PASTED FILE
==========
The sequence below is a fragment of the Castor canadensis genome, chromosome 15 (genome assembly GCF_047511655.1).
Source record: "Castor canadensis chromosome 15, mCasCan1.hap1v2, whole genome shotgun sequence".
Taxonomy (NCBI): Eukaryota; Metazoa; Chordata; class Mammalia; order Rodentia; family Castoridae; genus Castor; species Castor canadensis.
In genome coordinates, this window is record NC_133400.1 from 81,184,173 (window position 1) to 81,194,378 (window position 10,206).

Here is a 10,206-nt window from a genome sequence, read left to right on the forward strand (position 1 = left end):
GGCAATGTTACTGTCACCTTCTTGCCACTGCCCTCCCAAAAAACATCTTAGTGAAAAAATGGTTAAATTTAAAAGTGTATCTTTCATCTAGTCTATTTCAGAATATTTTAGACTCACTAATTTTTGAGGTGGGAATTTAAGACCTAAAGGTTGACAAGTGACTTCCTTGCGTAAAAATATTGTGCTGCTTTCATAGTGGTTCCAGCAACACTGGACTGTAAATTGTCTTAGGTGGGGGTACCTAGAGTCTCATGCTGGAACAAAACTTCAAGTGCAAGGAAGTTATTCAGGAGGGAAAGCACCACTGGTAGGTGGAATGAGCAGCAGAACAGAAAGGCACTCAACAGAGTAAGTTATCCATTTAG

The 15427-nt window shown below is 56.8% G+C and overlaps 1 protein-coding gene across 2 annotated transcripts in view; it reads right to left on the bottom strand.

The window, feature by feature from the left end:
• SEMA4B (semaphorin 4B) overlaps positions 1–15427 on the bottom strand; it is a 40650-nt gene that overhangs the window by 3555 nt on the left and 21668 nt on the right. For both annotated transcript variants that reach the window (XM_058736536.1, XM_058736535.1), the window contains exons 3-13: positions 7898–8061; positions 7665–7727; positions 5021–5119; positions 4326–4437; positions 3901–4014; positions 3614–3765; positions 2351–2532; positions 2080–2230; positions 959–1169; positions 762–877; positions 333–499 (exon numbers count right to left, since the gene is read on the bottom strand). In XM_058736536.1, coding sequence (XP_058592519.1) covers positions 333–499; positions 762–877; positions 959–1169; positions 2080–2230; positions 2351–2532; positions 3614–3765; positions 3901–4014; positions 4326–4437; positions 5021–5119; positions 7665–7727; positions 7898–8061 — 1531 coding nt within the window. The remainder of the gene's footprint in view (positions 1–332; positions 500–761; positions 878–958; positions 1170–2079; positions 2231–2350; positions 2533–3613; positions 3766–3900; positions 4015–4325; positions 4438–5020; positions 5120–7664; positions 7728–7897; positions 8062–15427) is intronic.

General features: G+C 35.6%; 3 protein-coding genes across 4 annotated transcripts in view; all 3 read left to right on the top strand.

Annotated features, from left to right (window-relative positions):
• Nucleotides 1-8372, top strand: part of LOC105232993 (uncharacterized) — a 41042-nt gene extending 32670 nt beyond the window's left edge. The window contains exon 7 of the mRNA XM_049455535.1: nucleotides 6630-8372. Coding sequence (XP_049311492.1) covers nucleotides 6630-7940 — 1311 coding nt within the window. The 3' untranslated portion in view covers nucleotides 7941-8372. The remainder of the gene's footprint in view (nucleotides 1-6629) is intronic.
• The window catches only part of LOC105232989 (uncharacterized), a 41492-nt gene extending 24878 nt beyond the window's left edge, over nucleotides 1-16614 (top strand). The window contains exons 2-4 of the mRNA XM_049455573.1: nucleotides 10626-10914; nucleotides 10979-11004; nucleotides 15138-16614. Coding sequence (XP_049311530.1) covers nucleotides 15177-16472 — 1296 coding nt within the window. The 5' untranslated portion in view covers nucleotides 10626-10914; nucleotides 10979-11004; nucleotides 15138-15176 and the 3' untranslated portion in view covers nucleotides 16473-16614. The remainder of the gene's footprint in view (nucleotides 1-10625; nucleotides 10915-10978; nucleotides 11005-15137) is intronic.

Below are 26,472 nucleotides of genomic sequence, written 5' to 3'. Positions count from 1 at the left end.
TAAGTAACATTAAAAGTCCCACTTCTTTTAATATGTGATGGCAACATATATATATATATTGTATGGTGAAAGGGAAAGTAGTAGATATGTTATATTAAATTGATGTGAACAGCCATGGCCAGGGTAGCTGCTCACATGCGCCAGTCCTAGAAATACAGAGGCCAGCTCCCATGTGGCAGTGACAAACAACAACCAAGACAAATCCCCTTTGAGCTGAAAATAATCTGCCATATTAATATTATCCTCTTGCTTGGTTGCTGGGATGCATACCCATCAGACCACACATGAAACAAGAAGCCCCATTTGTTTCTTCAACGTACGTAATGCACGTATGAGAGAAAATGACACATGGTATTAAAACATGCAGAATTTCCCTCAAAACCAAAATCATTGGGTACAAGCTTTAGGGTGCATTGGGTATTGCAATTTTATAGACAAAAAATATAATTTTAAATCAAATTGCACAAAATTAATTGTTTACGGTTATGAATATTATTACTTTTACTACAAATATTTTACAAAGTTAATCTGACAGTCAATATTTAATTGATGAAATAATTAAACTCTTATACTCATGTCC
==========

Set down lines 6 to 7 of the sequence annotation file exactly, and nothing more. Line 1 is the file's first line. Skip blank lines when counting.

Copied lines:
GGCAATGTTACTGTCACCTTCTTGCCACTGCCCTCCCAAAAAACATCTTAGTGAAAAAATGGTTAAATTTAAAAGTGTATCTTTCATCTAGTCTATTTCAGAATATTTTAGACTCACTAATTTTTGAGGTGGGAATTTAAGACCTAAAGGTTGACAAGTGACTTCCTTGCGTAAAAATATTGTGCTGCTTTCATAGTGGTTCCAGCAACACTGGACTGTAAATTGTCTTAGGTGGGGGTACCTAGAGTCTCATGCTGGAACAAAACTTCAAGTGCAAGGAAGTTATTCAGGAGGGAAAGCACCACTGGTAGGTGGAATGAGCAGCAGAACAGAAAGGCACTCAACAGAGTAAGTTATCCATTTAG

The 15427-nt window shown below is 56.8% G+C and overlaps 1 protein-coding gene across 2 annotated transcripts in view; it reads right to left on the bottom strand.